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Munson Minutes | COVID-19 Vaccines and Pregnancy

Published on Aug. 17, 2021

The CDC has strengthened its guidance that pregnant and breastfeeding women can safely receive a COVID-19 vaccine. In this episode of Munson Minutes, Stacey Sensor, DO, OB/GYN at Munson Healthcare OMH Medical Group, shares a few reasons why new moms and moms-to-be should strongly consider receiving a COVID-19 vaccine.

If you have vaccine-related questions, or any health questions at all, call Munson Healthcare Ask-A-Nurse at 231-935-0951 for advice. Our team of registered nurses is here for you 24 hours a day at no charge.

COVID-19 Vaccines and Pregnancy

Dr. Sensor

Hi, I’m Dr. Stacey Sensor. I’m an OB/GYN at Munson Healthcare in Gaylord, Michigan. Thank you for tuning in to this episode of Munson Minutes.

All the data we’ve seen so far indicate that COVID-19 vaccines are safe in both pregnant and breastfeeding women. Since vaccine administration has started, we’ve seen no measurable difference in adverse pregnancy events among our vaccinated population versus those who are not… Which is really good news.

There’s also data emerging that babies born to vaccinated mothers show that they carry the same protective antibodies that mom has.

Keep in mind, most of the data we're seeing are from those with Pfizer and Moderna vaccines, but the current data shows all available vaccines are safe in both new moms and moms to be.

Any mild or moderate side effects from the vaccine are from your immune system ramping up and not from the virus itself. Those side effects are not transmissible. There shouldn't be any worry or passing those side effects you might experience from the vaccine to your baby.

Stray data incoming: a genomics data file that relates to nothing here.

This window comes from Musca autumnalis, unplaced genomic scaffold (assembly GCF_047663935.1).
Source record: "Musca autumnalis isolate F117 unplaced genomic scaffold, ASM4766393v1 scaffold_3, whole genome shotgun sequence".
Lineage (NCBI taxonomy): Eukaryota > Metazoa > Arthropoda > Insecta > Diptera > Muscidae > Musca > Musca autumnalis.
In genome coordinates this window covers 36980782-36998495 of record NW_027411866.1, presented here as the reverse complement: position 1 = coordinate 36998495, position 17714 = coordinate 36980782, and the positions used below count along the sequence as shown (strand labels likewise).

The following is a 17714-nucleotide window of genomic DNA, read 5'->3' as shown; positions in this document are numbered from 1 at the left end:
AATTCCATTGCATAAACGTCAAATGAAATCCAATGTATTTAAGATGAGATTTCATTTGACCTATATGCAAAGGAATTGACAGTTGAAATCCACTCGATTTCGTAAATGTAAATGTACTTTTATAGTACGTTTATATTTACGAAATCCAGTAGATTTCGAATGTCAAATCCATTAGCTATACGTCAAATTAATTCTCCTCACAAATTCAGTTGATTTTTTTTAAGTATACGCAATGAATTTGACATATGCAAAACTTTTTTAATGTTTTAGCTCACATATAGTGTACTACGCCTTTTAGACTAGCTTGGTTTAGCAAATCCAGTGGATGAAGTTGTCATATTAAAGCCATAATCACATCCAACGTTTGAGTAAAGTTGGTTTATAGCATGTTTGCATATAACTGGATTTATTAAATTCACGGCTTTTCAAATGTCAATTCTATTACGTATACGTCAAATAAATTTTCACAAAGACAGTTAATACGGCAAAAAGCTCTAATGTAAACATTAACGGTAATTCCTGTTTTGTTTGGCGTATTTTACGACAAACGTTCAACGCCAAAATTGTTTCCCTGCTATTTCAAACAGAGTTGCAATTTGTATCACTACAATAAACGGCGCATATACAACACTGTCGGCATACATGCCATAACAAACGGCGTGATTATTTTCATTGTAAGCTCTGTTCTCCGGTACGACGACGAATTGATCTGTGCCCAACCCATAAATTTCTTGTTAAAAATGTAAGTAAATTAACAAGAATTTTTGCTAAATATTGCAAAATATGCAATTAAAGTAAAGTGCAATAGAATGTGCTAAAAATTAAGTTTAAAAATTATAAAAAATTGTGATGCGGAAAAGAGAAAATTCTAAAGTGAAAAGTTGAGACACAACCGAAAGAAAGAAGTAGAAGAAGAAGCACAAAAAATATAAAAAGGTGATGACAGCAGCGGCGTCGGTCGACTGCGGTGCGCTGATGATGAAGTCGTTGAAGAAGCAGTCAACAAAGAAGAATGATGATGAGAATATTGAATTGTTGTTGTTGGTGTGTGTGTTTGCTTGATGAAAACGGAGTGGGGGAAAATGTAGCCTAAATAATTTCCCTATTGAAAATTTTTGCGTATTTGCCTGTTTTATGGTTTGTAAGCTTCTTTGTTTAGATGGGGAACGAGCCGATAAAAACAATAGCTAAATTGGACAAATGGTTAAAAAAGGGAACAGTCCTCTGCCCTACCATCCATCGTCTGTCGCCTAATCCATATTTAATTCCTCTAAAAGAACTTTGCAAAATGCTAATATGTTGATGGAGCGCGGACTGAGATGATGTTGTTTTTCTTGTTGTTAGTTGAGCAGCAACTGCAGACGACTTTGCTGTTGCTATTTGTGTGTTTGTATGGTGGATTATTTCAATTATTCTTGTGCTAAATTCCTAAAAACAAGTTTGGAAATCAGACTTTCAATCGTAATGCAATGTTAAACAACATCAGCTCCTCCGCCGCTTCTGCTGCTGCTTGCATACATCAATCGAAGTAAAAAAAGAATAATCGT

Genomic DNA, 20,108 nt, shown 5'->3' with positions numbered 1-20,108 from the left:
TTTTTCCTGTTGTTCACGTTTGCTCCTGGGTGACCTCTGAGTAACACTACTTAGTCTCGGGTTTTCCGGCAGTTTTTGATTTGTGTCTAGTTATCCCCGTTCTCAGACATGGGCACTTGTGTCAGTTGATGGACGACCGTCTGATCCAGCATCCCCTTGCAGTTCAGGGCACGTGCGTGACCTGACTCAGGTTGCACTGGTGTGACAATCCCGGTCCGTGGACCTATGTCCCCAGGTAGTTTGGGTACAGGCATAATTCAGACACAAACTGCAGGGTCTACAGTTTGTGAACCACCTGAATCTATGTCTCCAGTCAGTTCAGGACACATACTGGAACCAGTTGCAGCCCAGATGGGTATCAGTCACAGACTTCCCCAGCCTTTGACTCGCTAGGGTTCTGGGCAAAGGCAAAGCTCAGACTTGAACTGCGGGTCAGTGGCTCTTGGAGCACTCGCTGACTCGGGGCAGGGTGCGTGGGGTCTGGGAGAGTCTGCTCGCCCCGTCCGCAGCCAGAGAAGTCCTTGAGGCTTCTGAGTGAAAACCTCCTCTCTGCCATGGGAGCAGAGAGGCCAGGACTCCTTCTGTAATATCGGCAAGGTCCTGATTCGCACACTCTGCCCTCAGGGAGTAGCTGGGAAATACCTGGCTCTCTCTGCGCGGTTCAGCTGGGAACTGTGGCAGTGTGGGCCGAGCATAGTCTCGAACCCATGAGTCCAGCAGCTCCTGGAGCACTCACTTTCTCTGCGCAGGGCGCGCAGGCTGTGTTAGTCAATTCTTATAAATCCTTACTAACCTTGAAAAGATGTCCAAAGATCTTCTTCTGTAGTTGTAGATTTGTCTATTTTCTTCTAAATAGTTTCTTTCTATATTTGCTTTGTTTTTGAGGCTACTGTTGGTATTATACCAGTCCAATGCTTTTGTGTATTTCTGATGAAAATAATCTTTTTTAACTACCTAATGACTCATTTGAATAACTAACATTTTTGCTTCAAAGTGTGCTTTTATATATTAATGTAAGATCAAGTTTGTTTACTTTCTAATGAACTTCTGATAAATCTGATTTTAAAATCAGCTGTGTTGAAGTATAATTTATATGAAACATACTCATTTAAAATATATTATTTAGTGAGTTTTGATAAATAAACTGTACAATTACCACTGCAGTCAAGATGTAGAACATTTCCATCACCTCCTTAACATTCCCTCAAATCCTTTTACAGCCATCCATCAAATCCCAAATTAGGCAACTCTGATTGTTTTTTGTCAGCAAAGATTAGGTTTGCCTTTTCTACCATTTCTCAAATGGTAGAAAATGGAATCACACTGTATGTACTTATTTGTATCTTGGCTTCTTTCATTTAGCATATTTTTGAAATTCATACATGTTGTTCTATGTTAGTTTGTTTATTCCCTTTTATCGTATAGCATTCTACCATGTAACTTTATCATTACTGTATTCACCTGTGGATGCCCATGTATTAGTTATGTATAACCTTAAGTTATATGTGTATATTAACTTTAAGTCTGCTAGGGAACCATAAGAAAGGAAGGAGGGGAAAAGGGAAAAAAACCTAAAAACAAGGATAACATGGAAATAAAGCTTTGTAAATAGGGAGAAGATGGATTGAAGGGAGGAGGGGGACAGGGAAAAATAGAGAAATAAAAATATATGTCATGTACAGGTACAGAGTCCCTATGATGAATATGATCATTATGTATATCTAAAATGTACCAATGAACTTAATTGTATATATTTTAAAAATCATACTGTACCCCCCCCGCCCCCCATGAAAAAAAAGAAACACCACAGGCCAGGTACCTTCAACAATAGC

It’s important to keep in mind that pregnant women are already at a higher risk for hospitalization, especially those who have the same co-morbidities that might lead to severe COVID-19. It doesn't matter how young and healthy you are or how many vitamins you take, COVID-19 infection causes a hypercoagulable state during pregnancy.

For those women who do become infected, the risk of having a blood clot after birth and perhaps needing long-term anticoagulant medication is much higher. There's also a higher risk of things like pre-eclampsia and low birth weight among COVID-positive patients, and we don't want that. 

A COVID-19 vaccine is just one more opportunity to keep the risk of adverse pregnancy events low and will keep moms protected from the virus even after they give birth. Always talk to your primary care physician or your OB/GYN. They know your health history better than anyone else. 

If you don't have a family doctor, our Ask-A-Nurse line is staffed 24 hours a day. Call 231-935-0951. Our nurses will help answer any questions you may have about vaccines and pregnancies. 

Ask-a-Nurse   231-935-0951

That’s it for this episode of Munson Minutes. We’ll see you next time.